Read more about Austria’s exit schedule, here.



SMEs in trouble. Up to 30.8% of Belgium’s small and medium enterprises (SMEs) may not survive the COVID-19 crisis if the current far-reaching measures to combat the pandemic continue, according to estimations by Belgian bank Belfius. Alexandra Brzozowski has the details.

Read also: Belgian start-up scene calls for ‘life support’ amid COVID-19 crisis



Bailout for charities. The government on Wednesday announced a £750m package to keep struggling charities afloat during the coronavirus pandemic. The move by Chancellor Rishi Subak follows increasing concerns that some charities are facing collapse as a result of collapsing income because of cancelled fundraising events and enforced shop closures as part of the lockdown. EURACTIV’s Benjamin Fox reports from London.



Compensation for those forced to stay at home. Finland’s social affairs and health ministry is now preparing a bill to ensure those who have been forced not to work and stay home due to the coronavirus receive compensation for loss of income. Pekka Vänttinen has more.



Italy goes all-in on eurobonds. In an interview with the German tabloid Bild, Italy’s PM Giuseppe Conte reiterated his previous call for European action instead of national responses to deal with the COVID-19 pandemic. But this time he raised the stakes, adding that if the EU isn’t up to the challenge, Italy “must absolutely quit the European dream.”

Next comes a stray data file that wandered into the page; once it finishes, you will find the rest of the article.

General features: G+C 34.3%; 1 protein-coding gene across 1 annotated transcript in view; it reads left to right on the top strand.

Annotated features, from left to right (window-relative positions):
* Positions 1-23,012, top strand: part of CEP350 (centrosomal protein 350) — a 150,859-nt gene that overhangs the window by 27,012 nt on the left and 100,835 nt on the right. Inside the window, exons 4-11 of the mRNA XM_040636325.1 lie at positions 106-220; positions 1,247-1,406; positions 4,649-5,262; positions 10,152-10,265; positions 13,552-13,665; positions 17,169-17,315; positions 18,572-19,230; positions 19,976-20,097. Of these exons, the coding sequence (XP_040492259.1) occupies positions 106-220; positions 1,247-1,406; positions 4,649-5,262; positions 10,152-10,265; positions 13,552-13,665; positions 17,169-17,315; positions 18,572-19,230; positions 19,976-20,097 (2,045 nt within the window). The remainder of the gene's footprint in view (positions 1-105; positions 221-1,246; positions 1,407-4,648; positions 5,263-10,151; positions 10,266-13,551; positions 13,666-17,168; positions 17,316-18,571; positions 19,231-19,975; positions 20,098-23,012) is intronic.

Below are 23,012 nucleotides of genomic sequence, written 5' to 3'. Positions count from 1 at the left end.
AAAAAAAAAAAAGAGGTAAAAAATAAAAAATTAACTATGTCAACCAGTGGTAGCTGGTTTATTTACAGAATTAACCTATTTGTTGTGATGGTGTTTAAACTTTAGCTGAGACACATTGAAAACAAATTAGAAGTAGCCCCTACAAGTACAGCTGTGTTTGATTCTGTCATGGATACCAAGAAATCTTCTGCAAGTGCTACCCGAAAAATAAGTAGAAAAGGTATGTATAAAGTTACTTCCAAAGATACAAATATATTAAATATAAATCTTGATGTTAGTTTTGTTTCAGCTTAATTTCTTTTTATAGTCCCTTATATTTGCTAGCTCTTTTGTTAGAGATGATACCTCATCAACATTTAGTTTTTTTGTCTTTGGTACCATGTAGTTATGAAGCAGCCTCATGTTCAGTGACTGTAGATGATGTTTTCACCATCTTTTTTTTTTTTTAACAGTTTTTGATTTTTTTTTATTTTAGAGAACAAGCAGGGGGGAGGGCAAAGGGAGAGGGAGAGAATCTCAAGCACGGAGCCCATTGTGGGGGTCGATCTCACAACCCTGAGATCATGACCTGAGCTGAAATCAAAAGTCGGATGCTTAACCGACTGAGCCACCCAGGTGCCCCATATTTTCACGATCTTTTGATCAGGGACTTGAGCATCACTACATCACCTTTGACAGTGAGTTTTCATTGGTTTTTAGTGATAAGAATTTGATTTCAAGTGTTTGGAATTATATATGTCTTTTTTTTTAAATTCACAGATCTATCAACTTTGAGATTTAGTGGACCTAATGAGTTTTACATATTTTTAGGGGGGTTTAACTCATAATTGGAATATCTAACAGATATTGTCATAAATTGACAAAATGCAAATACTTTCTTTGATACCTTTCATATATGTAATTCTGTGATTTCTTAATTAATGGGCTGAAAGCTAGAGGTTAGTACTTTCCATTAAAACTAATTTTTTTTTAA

According to Conte, if Europe does not give itself financial instruments equal to the challenge, such as eurobonds, Italy will be forced to face the emergency and start again with its own resources. “I don’t have to convince the Germans; they have to convince themselves. At the end of this situation, we can’t say that the operation was successful but the patient is dead,” Conte added. (Gerardo Fortuna |



WHO lauds ‘heroic’ COVID-19 response. Spanish health authorities reported another upsurge of new coronavirus cases and daily fatalities but also recoveries on Wednesday as the World Health Organisation commended the country’s “heroic” response to the pandemic, EURACTIV’s partner EFE has reported. Although 757 people died from the coronavirus in the last 24 hours bringing the death toll to 14,555, according to the Spanish health ministry, 32% of the 146,690 tested positive for the virus had recovered, with 4,813 recoveries in just the last 24 hours. Read the story here.



New minister wants Slovakia to help most affected countries. New Foreign and European Affairs Minister Ivan Korčok took office on Wednesday (8 April) after 14 days of self-isolation as part of the compulsory quarantine after returning from the US, where he had served as Slovak ambassador for the past two years. Korčok tackled the corona pandemic in the EU at his first press conference saying that “we are sad and moved by the tragedy that our partner nations are going through, naming Italy, Spain and France”.